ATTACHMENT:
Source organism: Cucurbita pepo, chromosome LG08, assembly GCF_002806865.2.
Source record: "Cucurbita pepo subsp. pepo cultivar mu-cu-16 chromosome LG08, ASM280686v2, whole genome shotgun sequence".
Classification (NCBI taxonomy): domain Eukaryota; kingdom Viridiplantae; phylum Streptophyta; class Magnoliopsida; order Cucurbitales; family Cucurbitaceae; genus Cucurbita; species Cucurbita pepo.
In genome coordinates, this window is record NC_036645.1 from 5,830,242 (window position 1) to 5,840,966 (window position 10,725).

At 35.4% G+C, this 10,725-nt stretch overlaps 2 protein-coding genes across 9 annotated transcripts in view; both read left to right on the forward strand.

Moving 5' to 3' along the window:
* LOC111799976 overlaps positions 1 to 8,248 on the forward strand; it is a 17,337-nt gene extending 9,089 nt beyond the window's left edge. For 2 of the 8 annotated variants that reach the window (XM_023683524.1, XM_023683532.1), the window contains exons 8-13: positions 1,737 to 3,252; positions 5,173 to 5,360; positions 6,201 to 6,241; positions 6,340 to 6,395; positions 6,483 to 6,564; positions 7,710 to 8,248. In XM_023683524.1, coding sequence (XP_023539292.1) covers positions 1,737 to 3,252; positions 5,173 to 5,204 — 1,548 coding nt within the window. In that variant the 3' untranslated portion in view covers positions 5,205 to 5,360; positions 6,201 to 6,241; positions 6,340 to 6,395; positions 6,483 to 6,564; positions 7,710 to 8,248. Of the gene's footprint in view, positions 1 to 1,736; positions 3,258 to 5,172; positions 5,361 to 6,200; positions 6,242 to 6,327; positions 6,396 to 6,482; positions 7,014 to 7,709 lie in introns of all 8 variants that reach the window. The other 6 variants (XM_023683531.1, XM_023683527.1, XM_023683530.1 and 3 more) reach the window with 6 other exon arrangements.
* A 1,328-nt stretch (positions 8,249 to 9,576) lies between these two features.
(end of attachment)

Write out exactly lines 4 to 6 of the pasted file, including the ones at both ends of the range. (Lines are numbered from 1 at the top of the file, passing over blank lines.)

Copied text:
In genome coordinates, this window is record NC_036645.1 from 5,830,242 (window position 1) to 5,840,966 (window position 10,725).

At 35.4% G+C, this 10,725-nt stretch overlaps 2 protein-coding genes across 9 annotated transcripts in view; both read left to right on the forward strand.

Moving 5' to 3' along the window: